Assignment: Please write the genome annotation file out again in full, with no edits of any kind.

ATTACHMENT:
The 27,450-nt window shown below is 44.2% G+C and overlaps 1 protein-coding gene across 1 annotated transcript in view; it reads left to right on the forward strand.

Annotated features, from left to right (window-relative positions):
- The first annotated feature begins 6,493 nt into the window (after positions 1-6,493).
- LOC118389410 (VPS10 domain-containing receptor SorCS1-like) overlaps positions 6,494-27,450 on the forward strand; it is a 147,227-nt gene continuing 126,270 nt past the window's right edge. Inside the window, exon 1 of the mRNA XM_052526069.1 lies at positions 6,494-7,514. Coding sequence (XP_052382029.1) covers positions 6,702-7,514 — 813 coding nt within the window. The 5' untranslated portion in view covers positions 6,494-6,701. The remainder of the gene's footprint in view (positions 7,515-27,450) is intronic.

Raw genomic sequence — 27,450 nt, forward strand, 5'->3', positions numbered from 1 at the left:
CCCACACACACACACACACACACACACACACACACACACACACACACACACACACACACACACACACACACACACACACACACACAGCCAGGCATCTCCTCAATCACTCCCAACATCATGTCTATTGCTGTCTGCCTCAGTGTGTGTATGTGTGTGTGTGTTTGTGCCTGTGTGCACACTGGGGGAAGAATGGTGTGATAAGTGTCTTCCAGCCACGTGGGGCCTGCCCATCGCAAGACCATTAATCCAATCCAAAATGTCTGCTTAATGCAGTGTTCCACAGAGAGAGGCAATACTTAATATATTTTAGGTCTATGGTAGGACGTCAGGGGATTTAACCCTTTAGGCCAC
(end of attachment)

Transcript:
The 27,450-nt window shown below is 44.2% G+C and overlaps 1 protein-coding gene across 1 annotated transcript in view; it reads left to right on the forward strand.

Annotated features, from left to right (window-relative positions):
- The first annotated feature begins 6,493 nt into the window (after positions 1-6,493).
- LOC118389410 (VPS10 domain-containing receptor SorCS1-like) overlaps positions 6,494-27,450 on the forward strand; it is a 147,227-nt gene continuing 126,270 nt past the window's right edge. Inside the window, exon 1 of the mRNA XM_052526069.1 lies at positions 6,494-7,514. Coding sequence (XP_052382029.1) covers positions 6,702-7,514 — 813 coding nt within the window. The 5' untranslated portion in view covers positions 6,494-6,701. The remainder of the gene's footprint in view (positions 7,515-27,450) is intronic.

Raw genomic sequence — 27,450 nt, forward strand, 5'->3', positions numbered from 1 at the left:
CCCACACACACACACACACACACACACACACACACACACACACACACACACACACACACACACACACACACACACACACACACACAGCCAGGCATCTCCTCAATCACTCCCAACATCATGTCTATTGCTGTCTGCCTCAGTGTGTGTATGTGTGTGTGTGTTTGTGCCTGTGTGCACACTGGGGGAAGAATGGTGTGATAAGTGTCTTCCAGCCACGTGGGGCCTGCCCATCGCAAGACCATTAATCCAATCCAAAATGTCTGCTTAATGCAGTGTTCCACAGAGAGAGGCAATACTTAATATATTTTAGGTCTATGGTAGGACGTCAGGGGATTTAACCCTTTAGGCCAC